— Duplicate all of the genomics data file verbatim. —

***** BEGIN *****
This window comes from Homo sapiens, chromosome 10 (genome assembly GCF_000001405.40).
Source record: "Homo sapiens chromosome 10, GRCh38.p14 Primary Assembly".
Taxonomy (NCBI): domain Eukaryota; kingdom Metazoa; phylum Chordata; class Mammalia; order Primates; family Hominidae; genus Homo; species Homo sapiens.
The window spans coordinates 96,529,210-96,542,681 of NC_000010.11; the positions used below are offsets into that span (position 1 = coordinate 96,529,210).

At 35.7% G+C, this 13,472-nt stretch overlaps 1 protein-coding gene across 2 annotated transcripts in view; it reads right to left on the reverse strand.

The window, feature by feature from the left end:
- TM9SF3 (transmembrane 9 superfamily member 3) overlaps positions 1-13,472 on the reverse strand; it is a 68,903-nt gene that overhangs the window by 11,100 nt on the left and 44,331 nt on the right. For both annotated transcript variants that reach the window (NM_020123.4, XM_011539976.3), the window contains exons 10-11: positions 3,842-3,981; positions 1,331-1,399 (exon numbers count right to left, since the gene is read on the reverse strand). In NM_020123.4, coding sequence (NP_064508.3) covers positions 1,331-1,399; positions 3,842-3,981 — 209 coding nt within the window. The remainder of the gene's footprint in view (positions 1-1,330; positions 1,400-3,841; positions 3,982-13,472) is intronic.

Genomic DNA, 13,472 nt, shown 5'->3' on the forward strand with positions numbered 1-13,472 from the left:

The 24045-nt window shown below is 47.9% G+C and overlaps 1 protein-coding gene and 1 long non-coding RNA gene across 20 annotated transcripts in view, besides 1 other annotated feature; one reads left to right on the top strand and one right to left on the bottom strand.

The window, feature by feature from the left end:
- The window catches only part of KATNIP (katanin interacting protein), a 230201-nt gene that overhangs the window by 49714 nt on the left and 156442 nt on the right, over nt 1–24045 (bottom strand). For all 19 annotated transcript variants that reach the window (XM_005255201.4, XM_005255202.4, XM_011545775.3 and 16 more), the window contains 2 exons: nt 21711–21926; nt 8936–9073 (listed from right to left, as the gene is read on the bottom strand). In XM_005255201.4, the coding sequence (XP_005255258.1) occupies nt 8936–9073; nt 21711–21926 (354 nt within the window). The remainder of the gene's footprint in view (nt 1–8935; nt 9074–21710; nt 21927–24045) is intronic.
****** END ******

This window comes from Homo sapiens, chromosome 10 (genome assembly GCF_000001405.40).
Source record: "Homo sapiens chromosome 10, GRCh38.p14 Primary Assembly".
Taxonomy (NCBI): domain Eukaryota; kingdom Metazoa; phylum Chordata; class Mammalia; order Primates; family Hominidae; genus Homo; species Homo sapiens.
The window spans coordinates 96,529,210-96,542,681 of NC_000010.11; the positions used below are offsets into that span (position 1 = coordinate 96,529,210).

At 35.7% G+C, this 13,472-nt stretch overlaps 1 protein-coding gene across 2 annotated transcripts in view; it reads right to left on the reverse strand.

The window, feature by feature from the left end:
- TM9SF3 (transmembrane 9 superfamily member 3) overlaps positions 1-13,472 on the reverse strand; it is a 68,903-nt gene that overhangs the window by 11,100 nt on the left and 44,331 nt on the right. For both annotated transcript variants that reach the window (NM_020123.4, XM_011539976.3), the window contains exons 10-11: positions 3,842-3,981; positions 1,331-1,399 (exon numbers count right to left, since the gene is read on the reverse strand). In NM_020123.4, coding sequence (NP_064508.3) covers positions 1,331-1,399; positions 3,842-3,981 — 209 coding nt within the window. The remainder of the gene's footprint in view (positions 1-1,330; positions 1,400-3,841; positions 3,982-13,472) is intronic.

Genomic DNA, 13,472 nt, shown 5'->3' on the forward strand with positions numbered 1-13,472 from the left:

The 24045-nt window shown below is 47.9% G+C and overlaps 1 protein-coding gene and 1 long non-coding RNA gene across 20 annotated transcripts in view, besides 1 other annotated feature; one reads left to right on the top strand and one right to left on the bottom strand.

The window, feature by feature from the left end:
- The window catches only part of KATNIP (katanin interacting protein), a 230201-nt gene that overhangs the window by 49714 nt on the left and 156442 nt on the right, over nt 1–24045 (bottom strand). For all 19 annotated transcript variants that reach the window (XM_005255201.4, XM_005255202.4, XM_011545775.3 and 16 more), the window contains 2 exons: nt 21711–21926; nt 8936–9073 (listed from right to left, as the gene is read on the bottom strand). In XM_005255201.4, the coding sequence (XP_005255258.1) occupies nt 8936–9073; nt 21711–21926 (354 nt within the window). The remainder of the gene's footprint in view (nt 1–8935; nt 9074–21710; nt 21927–24045) is intronic.